Bone Marrow Biopsy
WHAT YOU SHOULD KNOW:
A bone marrow biopsy is a procedure to remove a small amount of bone marrow from inside your bone. The sample is tested for disease or infection.
You have the right to help plan your care. Learn about your health condition and how it may be treated. Discuss treatment options with your caregivers to decide what care you want to receive. You always have the right to refuse treatment.
You may bleed or get an infection from your procedure. You may feel pain or discomfort. Without the bone marrow biopsy, caregivers may not know how to treat your illness, and your symptoms may get worse.
WHILE YOU ARE HERE:
Before your procedure:
- Informed consent is a legal document that explains the tests, treatments, or procedures that you may need. Informed consent means you understand what will be done and can make decisions about what you want. You give your permission when you sign the consent form. You can have someone sign this form for you if you are not able to sign it. You have the right to understand your medical care in words you know. Before you sign the consent form, understand the risks and benefits of what will be done. Make sure all your questions are answered.
- Blood tests: You may need blood taken to give caregivers information about how your body is working. The blood may be taken from your hand, arm, or IV.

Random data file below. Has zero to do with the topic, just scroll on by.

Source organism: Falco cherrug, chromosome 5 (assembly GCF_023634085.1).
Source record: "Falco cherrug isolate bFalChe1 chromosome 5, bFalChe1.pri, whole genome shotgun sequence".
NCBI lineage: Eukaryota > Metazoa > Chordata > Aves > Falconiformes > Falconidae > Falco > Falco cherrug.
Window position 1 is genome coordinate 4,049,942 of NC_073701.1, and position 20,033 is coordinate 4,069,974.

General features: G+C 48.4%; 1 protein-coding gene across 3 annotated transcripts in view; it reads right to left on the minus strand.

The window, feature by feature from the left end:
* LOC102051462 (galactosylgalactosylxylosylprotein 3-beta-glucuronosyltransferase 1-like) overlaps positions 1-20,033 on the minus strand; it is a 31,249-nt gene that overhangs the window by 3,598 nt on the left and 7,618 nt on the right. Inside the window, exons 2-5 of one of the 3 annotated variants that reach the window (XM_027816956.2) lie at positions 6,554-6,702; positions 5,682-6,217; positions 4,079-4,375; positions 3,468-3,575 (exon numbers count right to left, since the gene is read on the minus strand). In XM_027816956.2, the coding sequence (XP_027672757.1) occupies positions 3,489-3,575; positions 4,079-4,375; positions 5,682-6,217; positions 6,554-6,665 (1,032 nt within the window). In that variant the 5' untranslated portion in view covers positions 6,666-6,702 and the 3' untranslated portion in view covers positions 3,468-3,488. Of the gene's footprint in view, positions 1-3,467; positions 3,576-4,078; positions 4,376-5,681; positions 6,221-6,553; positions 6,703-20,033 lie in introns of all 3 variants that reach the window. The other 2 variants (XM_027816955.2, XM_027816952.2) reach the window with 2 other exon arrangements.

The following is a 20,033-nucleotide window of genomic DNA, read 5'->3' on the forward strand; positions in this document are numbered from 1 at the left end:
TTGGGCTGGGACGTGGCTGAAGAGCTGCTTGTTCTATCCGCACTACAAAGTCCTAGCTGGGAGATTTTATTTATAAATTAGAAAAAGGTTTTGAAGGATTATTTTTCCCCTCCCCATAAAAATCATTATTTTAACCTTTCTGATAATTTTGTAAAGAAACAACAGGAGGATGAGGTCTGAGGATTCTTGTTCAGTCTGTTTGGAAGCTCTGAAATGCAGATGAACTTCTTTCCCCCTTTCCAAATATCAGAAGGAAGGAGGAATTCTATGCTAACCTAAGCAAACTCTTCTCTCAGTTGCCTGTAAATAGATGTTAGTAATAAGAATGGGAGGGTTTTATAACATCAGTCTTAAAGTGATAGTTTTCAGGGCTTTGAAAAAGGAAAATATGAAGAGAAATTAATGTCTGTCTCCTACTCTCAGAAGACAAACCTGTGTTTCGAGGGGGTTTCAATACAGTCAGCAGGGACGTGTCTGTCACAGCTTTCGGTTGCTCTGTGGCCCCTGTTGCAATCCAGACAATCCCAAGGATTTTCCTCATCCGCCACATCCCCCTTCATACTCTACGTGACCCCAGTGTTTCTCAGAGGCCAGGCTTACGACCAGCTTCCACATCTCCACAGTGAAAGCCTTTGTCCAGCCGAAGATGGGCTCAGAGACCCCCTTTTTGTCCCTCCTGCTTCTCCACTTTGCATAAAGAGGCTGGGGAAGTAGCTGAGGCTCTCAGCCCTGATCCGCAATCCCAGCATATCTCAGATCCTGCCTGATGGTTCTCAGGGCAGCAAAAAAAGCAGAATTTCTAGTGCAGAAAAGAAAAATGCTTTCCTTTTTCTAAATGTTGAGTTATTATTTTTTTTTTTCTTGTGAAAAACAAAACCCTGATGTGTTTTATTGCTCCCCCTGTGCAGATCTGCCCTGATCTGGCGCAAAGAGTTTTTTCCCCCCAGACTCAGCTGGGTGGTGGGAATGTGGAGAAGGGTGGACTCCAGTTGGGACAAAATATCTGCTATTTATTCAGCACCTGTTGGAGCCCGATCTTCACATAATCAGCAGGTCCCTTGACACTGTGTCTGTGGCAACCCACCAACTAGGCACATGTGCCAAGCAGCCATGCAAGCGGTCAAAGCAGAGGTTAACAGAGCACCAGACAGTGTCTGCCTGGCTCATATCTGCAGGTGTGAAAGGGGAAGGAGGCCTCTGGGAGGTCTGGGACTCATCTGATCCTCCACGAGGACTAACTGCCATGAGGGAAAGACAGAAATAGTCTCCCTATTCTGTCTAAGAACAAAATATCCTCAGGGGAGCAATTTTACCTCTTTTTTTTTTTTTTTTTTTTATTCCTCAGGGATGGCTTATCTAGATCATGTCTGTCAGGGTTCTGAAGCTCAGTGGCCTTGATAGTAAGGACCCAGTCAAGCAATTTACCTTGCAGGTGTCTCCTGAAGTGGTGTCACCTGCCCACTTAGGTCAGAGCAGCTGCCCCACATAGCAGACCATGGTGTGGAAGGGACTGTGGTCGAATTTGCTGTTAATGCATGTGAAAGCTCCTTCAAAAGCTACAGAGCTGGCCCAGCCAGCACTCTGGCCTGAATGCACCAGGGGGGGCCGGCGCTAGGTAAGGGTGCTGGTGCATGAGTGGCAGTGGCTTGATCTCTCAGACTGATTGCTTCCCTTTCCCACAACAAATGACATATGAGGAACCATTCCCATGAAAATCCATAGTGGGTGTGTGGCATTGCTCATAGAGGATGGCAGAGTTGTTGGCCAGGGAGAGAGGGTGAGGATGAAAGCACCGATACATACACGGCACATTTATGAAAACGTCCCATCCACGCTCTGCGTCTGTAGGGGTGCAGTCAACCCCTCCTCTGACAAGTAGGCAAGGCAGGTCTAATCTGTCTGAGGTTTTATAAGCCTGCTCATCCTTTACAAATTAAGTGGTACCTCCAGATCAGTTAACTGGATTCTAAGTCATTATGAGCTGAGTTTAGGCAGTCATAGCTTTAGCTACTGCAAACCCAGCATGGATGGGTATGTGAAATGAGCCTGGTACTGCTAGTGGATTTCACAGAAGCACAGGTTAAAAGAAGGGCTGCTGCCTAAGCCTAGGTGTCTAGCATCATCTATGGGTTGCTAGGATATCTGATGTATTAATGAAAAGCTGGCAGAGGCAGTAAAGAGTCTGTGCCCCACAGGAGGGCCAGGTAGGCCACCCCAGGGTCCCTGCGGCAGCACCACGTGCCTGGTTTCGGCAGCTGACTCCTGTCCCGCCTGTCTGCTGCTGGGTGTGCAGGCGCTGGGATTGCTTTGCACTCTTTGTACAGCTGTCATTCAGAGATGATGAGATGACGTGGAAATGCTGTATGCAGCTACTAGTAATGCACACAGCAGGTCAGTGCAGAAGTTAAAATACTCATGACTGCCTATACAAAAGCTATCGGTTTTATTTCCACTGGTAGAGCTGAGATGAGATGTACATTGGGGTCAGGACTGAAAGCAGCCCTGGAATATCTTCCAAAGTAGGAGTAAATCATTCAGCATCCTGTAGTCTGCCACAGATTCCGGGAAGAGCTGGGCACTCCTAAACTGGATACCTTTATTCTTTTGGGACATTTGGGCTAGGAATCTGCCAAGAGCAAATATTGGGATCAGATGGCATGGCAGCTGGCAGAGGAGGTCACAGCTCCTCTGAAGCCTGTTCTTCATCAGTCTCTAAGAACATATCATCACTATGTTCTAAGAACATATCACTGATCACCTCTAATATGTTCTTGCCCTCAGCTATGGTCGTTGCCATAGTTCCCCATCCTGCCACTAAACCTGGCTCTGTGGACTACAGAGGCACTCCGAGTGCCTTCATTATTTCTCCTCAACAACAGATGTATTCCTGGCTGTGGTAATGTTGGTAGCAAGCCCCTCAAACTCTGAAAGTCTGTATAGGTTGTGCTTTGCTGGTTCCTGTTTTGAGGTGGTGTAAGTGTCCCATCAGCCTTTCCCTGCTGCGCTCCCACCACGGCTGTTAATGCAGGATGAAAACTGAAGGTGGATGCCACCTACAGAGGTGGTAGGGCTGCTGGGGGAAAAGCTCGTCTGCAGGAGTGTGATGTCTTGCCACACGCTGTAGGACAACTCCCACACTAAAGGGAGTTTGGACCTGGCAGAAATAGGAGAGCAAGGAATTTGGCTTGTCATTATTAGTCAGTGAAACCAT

- Chest x-ray: This is a picture of your lungs and heart. Caregivers use it to see how your lungs and heart are doing. Caregivers may use the x-ray to look for signs of infection like pneumonia, or to look for collapsed lungs. Chest x-rays may show tumors, broken ribs, or fluid around the heart and lungs.
- Heart monitor: This is also called an ECG or EKG. Sticky pads placed on your skin record your heart's electrical activity.
- An IV (intravenous) is a small tube placed in your vein that is used to give you medicine or liquids.
During your procedure:
You may be given medicine to help you relax or make you drowsy. The biopsy is taken from the front or back of your hip bone. Caregivers will give you local anesthesia to numb the biopsy area. Your caregiver will insert a needle into your bone. You may feel pressure and discomfort. Samples of your marrow will be sent to a lab for tests. The biopsy may take about 30 to 45 minutes.
After your procedure:
A bandage will be put on the area to keep it clean. Your caregiver will apply pressure to stop any bleeding. You may be asked to lie on the biopsy area for 1 hour or longer. This may help prevent more bleeding. Do not get out of bed until your caregiver says it is okay. Your caregiver will tell you when you can go home.
- Pain medicine: You may be given a prescription medicine to take away or decrease pain. Do not wait until the pain is severe before you ask for more medicine.
- Activity: Rest for the remainder of the day after your biopsy.
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The above information is an educational aid only. It is not intended as medical advice for individual conditions or treatments. Talk to your doctor, nurse or pharmacist before following any medical regimen to see if it is safe and effective for you.